Convert Double Switch to Single for Controlling 2 Lights in a Room


Postby drongo » Thu Nov 06, 2014 9:03 pm

I have a two lights in one room each controlled by its own switch and the two switches are wired separately and mounted side by side in one double switch unit. I would prefer to have both lights controlled by one single switch. If I wire the two switch wires together into one single switch I dare say it'll work - but is it legal? What do the regulations say?
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Postby ericmark » Sat Nov 08, 2014 6:37 am

The double switch is common in Europe where they used CFL before us which cost a fortune in dimmer format so they split lights 1/3 and 2/3 so they can have three levels of lighting without using a dimmer. It is likely some time in the future you will want to return to two switches so easy way is use a double pole switch so both circuits are kept separate but switches with a single switch. This will also avoid any problems if they are not protected by same MCB/RCBO/Fuse.
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Postby drongo » Fri Nov 21, 2014 12:04 pm

Eric - thanks for taking the trouble to answer. I had thought about using a double pole switch but I thought they were mainly for power circuits and would look out of place as a light switch. From what you say there's nothing unsafe about wiring both circuits through one single pole switch as long as both lights are on the same circuit?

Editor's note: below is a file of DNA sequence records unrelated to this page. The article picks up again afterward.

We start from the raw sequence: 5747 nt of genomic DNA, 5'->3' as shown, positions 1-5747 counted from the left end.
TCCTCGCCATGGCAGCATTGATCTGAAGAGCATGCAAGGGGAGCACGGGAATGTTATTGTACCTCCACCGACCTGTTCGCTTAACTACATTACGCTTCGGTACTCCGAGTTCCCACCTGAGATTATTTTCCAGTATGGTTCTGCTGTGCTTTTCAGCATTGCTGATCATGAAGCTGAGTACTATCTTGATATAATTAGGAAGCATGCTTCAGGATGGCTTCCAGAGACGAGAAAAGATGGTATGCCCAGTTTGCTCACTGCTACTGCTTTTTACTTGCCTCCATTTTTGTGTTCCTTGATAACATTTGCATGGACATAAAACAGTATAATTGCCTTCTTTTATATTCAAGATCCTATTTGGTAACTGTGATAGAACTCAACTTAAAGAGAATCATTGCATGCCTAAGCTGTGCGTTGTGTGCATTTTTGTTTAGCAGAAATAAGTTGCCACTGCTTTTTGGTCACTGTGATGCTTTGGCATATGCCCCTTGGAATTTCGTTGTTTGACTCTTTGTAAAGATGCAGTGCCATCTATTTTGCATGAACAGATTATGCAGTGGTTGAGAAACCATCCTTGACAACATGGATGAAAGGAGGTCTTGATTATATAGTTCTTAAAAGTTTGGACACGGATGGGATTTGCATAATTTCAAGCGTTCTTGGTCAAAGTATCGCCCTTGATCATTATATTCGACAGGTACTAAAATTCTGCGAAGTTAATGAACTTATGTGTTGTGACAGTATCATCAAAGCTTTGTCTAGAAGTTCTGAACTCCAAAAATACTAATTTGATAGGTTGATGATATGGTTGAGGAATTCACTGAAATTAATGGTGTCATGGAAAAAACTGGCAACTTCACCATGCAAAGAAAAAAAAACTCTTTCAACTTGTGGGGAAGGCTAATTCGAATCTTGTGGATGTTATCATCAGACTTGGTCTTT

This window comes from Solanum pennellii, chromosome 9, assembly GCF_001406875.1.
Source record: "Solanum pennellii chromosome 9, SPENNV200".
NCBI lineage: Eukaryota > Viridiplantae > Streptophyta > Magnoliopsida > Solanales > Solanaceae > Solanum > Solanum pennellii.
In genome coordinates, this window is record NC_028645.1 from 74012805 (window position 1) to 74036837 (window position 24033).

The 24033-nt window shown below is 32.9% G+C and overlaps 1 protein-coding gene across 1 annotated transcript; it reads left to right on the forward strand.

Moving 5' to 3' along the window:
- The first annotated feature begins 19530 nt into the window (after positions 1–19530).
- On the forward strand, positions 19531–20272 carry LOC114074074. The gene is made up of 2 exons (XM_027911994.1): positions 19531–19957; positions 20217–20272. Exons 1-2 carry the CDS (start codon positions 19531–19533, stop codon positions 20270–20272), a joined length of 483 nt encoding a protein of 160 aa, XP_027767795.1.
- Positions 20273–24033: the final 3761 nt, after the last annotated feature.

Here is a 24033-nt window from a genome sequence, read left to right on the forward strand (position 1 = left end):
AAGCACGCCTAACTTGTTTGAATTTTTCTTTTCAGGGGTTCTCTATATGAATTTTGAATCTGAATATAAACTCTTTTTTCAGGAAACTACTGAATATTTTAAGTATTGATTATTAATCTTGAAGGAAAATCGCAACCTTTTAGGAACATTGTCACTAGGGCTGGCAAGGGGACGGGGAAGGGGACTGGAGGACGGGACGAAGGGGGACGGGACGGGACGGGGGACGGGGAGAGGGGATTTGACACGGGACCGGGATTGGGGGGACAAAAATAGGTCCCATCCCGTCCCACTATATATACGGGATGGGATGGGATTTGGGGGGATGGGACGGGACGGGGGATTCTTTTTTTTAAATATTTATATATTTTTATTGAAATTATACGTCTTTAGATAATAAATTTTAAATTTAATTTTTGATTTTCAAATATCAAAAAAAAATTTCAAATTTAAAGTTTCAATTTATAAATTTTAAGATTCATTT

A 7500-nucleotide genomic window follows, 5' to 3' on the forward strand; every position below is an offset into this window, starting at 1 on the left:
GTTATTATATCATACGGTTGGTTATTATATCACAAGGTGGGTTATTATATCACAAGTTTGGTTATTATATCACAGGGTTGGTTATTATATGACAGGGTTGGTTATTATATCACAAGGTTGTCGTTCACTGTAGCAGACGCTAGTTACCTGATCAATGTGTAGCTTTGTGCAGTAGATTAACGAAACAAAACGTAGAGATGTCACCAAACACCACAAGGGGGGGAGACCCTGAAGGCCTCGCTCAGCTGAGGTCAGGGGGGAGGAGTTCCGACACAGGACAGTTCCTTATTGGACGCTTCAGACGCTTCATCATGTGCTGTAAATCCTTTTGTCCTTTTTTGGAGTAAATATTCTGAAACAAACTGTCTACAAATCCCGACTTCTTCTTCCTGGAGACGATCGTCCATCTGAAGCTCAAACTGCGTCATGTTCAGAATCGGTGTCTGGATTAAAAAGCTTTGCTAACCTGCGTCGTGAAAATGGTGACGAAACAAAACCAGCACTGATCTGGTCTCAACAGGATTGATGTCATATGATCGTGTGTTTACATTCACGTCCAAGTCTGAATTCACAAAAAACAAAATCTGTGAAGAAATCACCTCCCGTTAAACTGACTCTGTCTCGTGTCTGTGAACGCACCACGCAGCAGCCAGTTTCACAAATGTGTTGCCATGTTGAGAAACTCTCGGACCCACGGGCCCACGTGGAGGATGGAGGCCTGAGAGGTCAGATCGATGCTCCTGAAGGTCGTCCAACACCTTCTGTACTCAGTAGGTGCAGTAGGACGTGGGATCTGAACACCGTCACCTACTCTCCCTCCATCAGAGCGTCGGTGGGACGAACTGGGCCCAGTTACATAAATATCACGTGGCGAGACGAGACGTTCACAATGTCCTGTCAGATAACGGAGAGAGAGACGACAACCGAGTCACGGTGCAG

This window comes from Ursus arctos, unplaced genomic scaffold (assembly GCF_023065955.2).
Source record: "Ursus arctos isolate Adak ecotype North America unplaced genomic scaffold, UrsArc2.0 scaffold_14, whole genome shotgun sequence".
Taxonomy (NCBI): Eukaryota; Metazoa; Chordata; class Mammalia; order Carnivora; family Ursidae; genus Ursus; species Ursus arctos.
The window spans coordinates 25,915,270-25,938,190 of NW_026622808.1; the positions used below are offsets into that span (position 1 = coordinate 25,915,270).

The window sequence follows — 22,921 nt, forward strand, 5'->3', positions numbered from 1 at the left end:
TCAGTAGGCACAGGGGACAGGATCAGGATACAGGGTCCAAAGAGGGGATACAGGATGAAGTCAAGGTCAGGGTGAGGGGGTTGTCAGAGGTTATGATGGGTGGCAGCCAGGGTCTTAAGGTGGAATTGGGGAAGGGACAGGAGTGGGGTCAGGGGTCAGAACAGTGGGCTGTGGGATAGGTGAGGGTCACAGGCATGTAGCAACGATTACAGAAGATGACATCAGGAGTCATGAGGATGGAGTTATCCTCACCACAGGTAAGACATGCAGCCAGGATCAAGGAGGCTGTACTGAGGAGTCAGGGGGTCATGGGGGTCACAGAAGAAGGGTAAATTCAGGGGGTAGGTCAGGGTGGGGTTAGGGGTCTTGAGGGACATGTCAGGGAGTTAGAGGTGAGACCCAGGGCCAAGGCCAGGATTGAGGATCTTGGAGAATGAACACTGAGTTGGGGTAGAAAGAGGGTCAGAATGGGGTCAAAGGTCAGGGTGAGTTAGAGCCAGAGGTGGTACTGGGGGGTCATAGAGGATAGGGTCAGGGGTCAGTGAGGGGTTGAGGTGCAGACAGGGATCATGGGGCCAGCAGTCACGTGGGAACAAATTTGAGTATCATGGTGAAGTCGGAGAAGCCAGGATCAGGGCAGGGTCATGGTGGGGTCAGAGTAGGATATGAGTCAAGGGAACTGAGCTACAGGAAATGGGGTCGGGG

Thanks
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Postby ericmark » Sat Nov 22, 2014 11:17 am

Yes you can run two lights from the same switch.

The basic rules for lights are that a circuit is limited to 16 amp and I really don't know why. In real terms because we have switches and ceiling roses which are rated 5 amp lighting is now limited to 5 amp per circuit or with an MCB 6A.

Each light bulb should have a built in fuse and the BA22d bulb holder is only rated at 2 amp. Cheap imported bulbs some times have the fuse missed out but if the bulb has ionisation of the gas inside the bulb when it blows (big flash) then the MCB or Fuse at 6 or 5 amp will stop any damage.

But increase the size to just 16A as I found out the hard way and a bulb blowing can cause the contacts to weld into the bulb holder so holder needs changing as well as the bulb.

All permanent wiring must now include an earth wire even if not used. Pre 1960 this was not the case and many houses still have no earth to the lights. This means pre 1960 houses needs more careful selection of fittings.

Doing something unusual the grid switch is your friend. This allows you to mix and match switches with single pole, double pole, intermediate, two way, and even dimmer switches all fitting the same face plate so for example a on/off and dimmer on the same plate. Also expanded to include TV outlet and LAN even with some makes 13A sockets.

I in fact use a 4 module unit with 2 x 13A sockets for my beer temperature controller it looks like a standard double socket but one socket is for heating and the other for cooling also handy for extending a ring final.

But getting switches to look right is a problem. I wanted large switches so my mother could operate a light from in bed found loads on the internet but wanted the switch that day. I was forced to use a outside switch as only large switch I could find on sale local.
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